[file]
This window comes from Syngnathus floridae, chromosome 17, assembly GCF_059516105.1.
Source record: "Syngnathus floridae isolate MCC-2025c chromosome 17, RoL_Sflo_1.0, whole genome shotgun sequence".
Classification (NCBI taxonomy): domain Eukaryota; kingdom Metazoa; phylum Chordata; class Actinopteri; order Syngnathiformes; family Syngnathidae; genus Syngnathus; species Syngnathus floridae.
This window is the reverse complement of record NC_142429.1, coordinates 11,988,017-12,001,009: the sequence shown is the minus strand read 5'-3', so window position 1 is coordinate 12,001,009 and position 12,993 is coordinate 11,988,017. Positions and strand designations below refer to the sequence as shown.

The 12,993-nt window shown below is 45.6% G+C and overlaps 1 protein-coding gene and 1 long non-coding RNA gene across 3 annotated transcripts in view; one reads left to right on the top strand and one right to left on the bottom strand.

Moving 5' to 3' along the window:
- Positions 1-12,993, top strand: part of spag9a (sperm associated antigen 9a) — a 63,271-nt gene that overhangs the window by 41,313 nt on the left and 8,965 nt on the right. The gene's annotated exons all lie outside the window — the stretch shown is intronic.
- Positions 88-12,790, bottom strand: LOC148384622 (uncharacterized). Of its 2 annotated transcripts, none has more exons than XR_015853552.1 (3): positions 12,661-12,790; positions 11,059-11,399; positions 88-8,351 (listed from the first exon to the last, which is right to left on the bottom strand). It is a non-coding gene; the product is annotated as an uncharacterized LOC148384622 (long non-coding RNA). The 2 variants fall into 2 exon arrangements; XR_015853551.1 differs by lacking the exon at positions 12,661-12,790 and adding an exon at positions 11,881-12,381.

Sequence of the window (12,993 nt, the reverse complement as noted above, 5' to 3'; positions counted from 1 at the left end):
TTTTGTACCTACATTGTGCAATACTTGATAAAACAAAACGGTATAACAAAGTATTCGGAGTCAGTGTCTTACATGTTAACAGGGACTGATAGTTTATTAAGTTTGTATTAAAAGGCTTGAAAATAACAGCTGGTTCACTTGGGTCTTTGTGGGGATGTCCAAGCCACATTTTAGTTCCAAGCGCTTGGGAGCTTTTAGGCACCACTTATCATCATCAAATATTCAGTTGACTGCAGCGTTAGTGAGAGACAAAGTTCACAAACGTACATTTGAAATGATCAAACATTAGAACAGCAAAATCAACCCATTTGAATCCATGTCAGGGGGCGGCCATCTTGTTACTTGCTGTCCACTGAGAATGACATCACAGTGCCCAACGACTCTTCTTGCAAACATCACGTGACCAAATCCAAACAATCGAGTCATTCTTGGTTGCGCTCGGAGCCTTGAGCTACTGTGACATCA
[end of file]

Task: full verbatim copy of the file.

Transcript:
This window comes from Syngnathus floridae, chromosome 17, assembly GCF_059516105.1.
Source record: "Syngnathus floridae isolate MCC-2025c chromosome 17, RoL_Sflo_1.0, whole genome shotgun sequence".
Classification (NCBI taxonomy): domain Eukaryota; kingdom Metazoa; phylum Chordata; class Actinopteri; order Syngnathiformes; family Syngnathidae; genus Syngnathus; species Syngnathus floridae.
This window is the reverse complement of record NC_142429.1, coordinates 11,988,017-12,001,009: the sequence shown is the minus strand read 5'-3', so window position 1 is coordinate 12,001,009 and position 12,993 is coordinate 11,988,017. Positions and strand designations below refer to the sequence as shown.

The 12,993-nt window shown below is 45.6% G+C and overlaps 1 protein-coding gene and 1 long non-coding RNA gene across 3 annotated transcripts in view; one reads left to right on the top strand and one right to left on the bottom strand.

Moving 5' to 3' along the window:
- Positions 1-12,993, top strand: part of spag9a (sperm associated antigen 9a) — a 63,271-nt gene that overhangs the window by 41,313 nt on the left and 8,965 nt on the right. The gene's annotated exons all lie outside the window — the stretch shown is intronic.
- Positions 88-12,790, bottom strand: LOC148384622 (uncharacterized). Of its 2 annotated transcripts, none has more exons than XR_015853552.1 (3): positions 12,661-12,790; positions 11,059-11,399; positions 88-8,351 (listed from the first exon to the last, which is right to left on the bottom strand). It is a non-coding gene; the product is annotated as an uncharacterized LOC148384622 (long non-coding RNA). The 2 variants fall into 2 exon arrangements; XR_015853551.1 differs by lacking the exon at positions 12,661-12,790 and adding an exon at positions 11,881-12,381.

Sequence of the window (12,993 nt, the reverse complement as noted above, 5' to 3'; positions counted from 1 at the left end):
TTTTGTACCTACATTGTGCAATACTTGATAAAACAAAACGGTATAACAAAGTATTCGGAGTCAGTGTCTTACATGTTAACAGGGACTGATAGTTTATTAAGTTTGTATTAAAAGGCTTGAAAATAACAGCTGGTTCACTTGGGTCTTTGTGGGGATGTCCAAGCCACATTTTAGTTCCAAGCGCTTGGGAGCTTTTAGGCACCACTTATCATCATCAAATATTCAGTTGACTGCAGCGTTAGTGAGAGACAAAGTTCACAAACGTACATTTGAAATGATCAAACATTAGAACAGCAAAATCAACCCATTTGAATCCATGTCAGGGGGCGGCCATCTTGTTACTTGCTGTCCACTGAGAATGACATCACAGTGCCCAACGACTCTTCTTGCAAACATCACGTGACCAAATCCAAACAATCGAGTCATTCTTGGTTGCGCTCGGAGCCTTGAGCTACTGTGACATCA